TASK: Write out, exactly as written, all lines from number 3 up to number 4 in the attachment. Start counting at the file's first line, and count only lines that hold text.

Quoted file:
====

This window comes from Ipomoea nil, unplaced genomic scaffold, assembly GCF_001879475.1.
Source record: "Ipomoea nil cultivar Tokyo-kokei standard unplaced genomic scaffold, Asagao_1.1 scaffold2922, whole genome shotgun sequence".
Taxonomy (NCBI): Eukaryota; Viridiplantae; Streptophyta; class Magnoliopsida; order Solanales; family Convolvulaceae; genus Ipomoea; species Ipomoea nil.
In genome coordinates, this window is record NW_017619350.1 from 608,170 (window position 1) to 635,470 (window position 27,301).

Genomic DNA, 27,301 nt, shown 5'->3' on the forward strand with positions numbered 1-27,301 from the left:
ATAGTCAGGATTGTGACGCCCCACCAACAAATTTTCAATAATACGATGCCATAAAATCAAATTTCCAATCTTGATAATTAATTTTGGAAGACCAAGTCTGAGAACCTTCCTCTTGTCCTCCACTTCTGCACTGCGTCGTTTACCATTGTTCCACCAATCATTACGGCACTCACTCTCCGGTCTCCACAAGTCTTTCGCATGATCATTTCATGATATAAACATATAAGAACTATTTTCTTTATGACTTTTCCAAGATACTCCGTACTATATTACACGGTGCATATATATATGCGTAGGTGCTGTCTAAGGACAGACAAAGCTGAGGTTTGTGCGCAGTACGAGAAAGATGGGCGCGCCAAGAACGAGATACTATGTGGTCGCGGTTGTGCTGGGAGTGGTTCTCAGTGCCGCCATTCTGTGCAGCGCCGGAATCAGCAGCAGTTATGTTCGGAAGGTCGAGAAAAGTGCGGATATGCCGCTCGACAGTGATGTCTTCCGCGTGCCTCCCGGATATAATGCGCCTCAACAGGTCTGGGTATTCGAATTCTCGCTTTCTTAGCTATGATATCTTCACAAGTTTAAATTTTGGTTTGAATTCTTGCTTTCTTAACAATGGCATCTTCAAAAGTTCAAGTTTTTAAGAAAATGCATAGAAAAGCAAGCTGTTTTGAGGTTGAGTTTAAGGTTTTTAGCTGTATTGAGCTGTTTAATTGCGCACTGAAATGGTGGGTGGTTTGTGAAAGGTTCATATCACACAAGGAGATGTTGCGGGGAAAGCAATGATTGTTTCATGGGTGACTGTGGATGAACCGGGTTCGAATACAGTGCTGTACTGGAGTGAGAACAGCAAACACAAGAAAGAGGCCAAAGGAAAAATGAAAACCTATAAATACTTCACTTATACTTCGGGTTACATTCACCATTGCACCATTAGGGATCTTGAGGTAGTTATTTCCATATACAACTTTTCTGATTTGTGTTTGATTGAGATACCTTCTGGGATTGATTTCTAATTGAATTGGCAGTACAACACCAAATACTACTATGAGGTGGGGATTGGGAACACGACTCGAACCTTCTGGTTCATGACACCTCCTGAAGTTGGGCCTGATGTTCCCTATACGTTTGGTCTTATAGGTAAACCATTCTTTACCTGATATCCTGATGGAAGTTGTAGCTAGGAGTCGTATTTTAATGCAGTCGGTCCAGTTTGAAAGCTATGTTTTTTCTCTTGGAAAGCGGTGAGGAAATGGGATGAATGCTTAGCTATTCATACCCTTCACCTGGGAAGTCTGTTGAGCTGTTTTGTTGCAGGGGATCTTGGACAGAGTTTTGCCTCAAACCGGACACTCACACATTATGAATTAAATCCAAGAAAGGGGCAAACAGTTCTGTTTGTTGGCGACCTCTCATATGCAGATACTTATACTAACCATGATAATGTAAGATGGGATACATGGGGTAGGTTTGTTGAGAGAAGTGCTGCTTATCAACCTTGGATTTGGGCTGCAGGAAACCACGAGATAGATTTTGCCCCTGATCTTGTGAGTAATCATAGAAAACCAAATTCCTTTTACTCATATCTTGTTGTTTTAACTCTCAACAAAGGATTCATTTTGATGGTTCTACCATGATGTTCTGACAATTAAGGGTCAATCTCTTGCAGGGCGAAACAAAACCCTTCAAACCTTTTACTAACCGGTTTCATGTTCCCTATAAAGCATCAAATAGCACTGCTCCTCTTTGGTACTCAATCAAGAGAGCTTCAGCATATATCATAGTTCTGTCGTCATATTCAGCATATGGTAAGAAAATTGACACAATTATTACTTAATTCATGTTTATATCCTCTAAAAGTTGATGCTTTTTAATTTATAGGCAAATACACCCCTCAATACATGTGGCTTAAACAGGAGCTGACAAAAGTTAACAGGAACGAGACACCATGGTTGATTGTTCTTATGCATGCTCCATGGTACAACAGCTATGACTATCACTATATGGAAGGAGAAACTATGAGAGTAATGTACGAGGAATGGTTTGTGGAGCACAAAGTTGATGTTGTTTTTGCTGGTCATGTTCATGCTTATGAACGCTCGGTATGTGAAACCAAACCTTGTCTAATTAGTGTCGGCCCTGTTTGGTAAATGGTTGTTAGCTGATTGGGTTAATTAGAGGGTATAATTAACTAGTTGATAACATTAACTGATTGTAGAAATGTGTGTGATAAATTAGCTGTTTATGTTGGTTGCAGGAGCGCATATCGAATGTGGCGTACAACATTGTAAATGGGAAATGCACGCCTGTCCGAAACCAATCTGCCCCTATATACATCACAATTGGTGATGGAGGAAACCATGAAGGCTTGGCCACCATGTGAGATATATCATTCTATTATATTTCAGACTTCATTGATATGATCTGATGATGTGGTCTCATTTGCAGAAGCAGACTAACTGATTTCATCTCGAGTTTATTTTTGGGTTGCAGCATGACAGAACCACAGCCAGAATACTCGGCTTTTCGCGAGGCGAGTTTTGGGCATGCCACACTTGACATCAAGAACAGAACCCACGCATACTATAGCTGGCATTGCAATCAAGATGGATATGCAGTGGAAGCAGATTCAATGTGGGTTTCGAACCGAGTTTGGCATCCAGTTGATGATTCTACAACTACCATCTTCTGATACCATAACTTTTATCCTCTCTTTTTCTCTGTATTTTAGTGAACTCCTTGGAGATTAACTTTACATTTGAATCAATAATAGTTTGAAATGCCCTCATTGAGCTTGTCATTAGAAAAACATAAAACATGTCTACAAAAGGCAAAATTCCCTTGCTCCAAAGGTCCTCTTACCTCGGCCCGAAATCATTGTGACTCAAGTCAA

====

Taxonomy (NCBI): Eukaryota; Viridiplantae; Streptophyta; class Magnoliopsida; order Solanales; family Convolvulaceae; genus Ipomoea; species Ipomoea nil.
In genome coordinates, this window is record NW_017619350.1 from 608,170 (window position 1) to 635,470 (window position 27,301).